The key to making new friends is vulnerability. If you stick to small talk, there’s only so deep your connection will ever go. That’s where travel can make things easier: there’s something about being away that enables you to let your guard down and talk about what you want out of life.
You can connect with others over the ‘big’ topics you might struggle to raise with friends at home, or the dreams you might feel silly admitting to. Grab the opportunity to do so now; after all, you’re surrounded by other people who probably feel the same way. Take a deep breath and start answering their questions honestly – you won’t regret it.
‘Trust in the unexpected’
Those four words are what a fellow author told me as I started writing my book about female friendship – and I think they apply to how we make friends, too. So often, we judge whether someone is a potential pal by their similarity to us, but it’s those ‘unlikely’ friendships that can be life’s most rewarding – offering you the chance to see the world through the eyes of someone with different experiences to yours.
Travel is the ideal way to encounter people you might never meet at home. Take my friend Alexa, who met a fellow solo female traveller, 30 years her senior, on a trip to Austria. Turns out they lived 15 minutes apart back home but their paths had never crossed. Five years on, they regularly meet for coffee or walks – living proof that it’s worth seeking out the unfamiliar.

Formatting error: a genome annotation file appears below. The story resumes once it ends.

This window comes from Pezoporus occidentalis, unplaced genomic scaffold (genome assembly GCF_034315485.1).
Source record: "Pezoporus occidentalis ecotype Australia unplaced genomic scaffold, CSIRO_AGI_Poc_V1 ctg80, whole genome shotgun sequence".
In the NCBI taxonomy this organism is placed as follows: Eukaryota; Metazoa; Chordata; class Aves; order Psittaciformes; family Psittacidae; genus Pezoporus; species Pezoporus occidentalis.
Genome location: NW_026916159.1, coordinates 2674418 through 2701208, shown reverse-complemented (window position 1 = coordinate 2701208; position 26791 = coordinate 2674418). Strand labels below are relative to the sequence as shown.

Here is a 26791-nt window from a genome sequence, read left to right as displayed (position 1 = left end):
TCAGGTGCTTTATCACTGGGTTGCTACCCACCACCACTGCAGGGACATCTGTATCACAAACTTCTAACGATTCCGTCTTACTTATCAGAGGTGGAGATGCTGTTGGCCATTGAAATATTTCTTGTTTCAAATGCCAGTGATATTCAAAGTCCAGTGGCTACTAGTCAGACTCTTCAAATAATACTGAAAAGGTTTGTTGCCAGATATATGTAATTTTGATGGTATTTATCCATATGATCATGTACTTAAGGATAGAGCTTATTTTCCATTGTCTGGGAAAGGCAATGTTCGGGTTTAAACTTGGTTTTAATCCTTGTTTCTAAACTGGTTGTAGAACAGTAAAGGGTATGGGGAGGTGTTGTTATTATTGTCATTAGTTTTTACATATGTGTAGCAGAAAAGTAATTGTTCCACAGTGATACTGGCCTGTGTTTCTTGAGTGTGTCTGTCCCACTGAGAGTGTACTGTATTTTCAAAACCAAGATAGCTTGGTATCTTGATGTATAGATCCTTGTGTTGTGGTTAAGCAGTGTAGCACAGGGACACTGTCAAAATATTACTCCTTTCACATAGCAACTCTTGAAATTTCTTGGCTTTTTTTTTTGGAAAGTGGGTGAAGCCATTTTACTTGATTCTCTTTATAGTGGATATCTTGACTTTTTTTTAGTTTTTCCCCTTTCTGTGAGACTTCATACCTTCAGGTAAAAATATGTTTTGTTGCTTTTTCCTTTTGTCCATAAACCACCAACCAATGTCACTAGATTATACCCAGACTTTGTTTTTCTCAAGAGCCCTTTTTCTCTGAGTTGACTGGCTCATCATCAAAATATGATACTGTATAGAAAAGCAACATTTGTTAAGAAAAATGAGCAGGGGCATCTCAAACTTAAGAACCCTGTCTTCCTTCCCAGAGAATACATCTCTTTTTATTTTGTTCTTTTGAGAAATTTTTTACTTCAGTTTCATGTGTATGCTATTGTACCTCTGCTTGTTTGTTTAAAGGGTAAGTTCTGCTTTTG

Take the pressure off
While travelling is a fantastic way to make new friends, try not to put too much pressure on it. Instead, look at it as a way to expand your community: not everyone you meet is going to be your BFF, but at the very least, you’ll share some incredible moments with friendly new people. That said, don’t shut the door once you’re home.
A woman I interviewed for my podcast, BFF?, told me about a climbing holiday she took in an effort to make new friends post-Covid. She’d never climbed before and bonded with two other women, also novices. Back home, she received an email: would she like to take a US road trip with them? My friend found herself saying yes to a holiday with two women she barely knew. That lay the foundation of a solid friend group, all thanks to solo travel and saying ‘yes’ to female friendship.
BFF? The Truth About Female Friendship by Claire Cohen is out now.
Real-life Intrepid friendships
‘I like to think of us as long-lost sisters’ – Chloe on her friendship with Arantxa
We met on a group trip to Peru six years ago. We’re both from Canada (I’m from Calgary, Arantxa’s from Toronto) and that sparked our first conversation, but we quickly realised how similar we are, so we just clicked. Since then, we’ve made it a tradition to travel together around Thanksgiving every year. Last year I got married in Chile, and of course, Arantxa was there.